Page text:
The Labor Demand Curve Is Downward Sloping: Reexamining The Impact Of Immigration On The Labor Market
George Borjas ()
The Quarterly Journal of Economics, 2003, vol. 118, issue 4, pages 1335-1374
Immigration is not evenly balanced across groups of workers who have the same education but differ in their work experience, and the nature of the supply imbalance changes over time. This paper develops a new approach for estimating the labor market impact of immigration by exploiting this variation in supply shifts across education-experience groups. I assume that similarly educated workers with different levels of experience participate in a national labor market and are not perfect substitutes. The analysis indicates that immigration lowers the wage of competing workers: a 10 percent increase in supply reduces wages by 3 to 4 percent. © 2001 the President and Fellows of Harvard College and the Massachusetts Institute of Technology
References: Add references at CitEc
Citations View citations in EconPapers (324) Track citations by RSS feed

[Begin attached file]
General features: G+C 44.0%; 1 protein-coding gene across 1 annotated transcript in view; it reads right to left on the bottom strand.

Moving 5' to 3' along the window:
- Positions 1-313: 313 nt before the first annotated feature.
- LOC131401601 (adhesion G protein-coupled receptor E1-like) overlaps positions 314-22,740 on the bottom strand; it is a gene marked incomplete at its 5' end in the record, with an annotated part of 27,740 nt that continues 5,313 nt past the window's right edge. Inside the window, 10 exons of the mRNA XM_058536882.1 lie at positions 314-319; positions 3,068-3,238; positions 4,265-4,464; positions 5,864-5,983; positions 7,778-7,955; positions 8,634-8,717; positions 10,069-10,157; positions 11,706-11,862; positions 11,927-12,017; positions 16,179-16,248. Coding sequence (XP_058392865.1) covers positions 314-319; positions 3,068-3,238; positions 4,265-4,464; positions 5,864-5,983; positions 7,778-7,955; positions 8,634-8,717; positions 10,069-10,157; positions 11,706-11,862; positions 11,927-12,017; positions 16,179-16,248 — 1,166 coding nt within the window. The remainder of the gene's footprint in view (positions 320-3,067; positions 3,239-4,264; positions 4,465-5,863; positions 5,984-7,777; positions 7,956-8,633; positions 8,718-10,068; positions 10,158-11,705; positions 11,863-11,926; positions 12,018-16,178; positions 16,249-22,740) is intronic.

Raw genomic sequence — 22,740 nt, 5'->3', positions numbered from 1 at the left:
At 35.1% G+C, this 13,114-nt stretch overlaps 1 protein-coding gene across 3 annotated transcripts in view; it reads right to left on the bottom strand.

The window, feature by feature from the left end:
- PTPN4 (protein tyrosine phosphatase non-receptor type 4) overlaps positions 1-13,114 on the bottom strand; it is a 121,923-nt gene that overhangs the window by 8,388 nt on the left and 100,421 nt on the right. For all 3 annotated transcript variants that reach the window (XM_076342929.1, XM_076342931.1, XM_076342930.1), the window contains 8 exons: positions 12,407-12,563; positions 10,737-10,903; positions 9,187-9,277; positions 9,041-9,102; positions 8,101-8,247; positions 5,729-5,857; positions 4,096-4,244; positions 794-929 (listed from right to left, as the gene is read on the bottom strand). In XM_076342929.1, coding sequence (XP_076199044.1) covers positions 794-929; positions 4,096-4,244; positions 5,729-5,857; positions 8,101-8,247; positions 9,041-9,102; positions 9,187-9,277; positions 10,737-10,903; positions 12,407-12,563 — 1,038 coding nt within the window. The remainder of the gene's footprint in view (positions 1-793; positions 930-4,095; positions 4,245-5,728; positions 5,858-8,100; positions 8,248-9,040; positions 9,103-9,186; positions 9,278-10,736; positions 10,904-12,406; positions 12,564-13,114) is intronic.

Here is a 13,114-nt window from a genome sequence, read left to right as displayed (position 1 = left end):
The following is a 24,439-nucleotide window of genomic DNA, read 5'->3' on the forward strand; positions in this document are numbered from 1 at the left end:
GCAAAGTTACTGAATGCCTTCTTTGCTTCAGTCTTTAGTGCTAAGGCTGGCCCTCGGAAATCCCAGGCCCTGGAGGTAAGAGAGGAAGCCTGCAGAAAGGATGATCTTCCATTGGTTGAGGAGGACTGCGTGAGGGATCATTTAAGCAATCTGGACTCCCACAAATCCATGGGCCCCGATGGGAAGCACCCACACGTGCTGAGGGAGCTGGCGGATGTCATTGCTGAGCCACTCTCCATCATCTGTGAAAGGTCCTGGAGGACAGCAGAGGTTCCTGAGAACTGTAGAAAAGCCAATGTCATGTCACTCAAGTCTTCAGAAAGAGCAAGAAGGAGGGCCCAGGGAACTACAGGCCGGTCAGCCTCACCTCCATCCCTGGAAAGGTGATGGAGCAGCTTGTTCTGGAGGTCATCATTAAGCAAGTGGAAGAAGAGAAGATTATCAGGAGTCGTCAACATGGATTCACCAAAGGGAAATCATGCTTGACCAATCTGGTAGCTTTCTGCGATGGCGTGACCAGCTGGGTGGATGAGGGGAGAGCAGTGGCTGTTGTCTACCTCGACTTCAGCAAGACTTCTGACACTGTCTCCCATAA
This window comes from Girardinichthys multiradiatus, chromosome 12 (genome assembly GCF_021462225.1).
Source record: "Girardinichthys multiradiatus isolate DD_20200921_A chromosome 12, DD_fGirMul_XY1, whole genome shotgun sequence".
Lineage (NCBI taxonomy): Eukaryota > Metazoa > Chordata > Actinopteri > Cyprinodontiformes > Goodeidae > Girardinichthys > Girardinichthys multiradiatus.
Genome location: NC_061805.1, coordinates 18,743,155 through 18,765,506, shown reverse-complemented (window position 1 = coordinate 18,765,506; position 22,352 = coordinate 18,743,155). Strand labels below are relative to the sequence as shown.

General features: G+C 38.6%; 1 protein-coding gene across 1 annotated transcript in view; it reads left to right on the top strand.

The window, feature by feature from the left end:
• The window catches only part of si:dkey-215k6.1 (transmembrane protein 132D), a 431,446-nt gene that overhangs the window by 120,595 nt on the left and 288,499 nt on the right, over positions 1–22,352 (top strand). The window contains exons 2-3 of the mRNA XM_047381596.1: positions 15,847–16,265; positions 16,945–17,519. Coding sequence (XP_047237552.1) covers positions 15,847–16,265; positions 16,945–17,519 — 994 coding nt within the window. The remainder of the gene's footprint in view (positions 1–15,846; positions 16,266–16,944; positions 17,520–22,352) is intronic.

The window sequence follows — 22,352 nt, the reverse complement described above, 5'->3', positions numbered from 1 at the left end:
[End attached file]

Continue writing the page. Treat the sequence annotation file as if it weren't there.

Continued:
Downloads: (external link)
http://www.catchword.com/cgi-bin/cgi?ini=bc&body=l ... 31101)118:4L.1335;1- (text/html)
Access to full text is restricted to subscribers.
Working Paper: The Labor Demand Curve is Downward Sloping: Reexamining the Impact of Immigration on the Labor Market (2003)
This item may be available elsewhere in EconPapers: Search for items with the same title.
Export reference: BibTeX
RIS (EndNote, ProCite, RefMan)
Persistent link: http://EconPapers.repec.org/RePEc:tpr:qjecon:v:118:y:2003:i:4:p:1335-1374
Ordering information: This journal article can be ordered from
http://mitpress.mit. ... me.tcl?issn=00335533
Access Statistics for this article
The Quarterly Journal of Economics is edited by Robert J. Barro, Edward L. Glaeser and Lawrence F. Katz
More articles in The Quarterly Journal of Economics from MIT Press
Series data maintained by Karie Kirkpatrick ().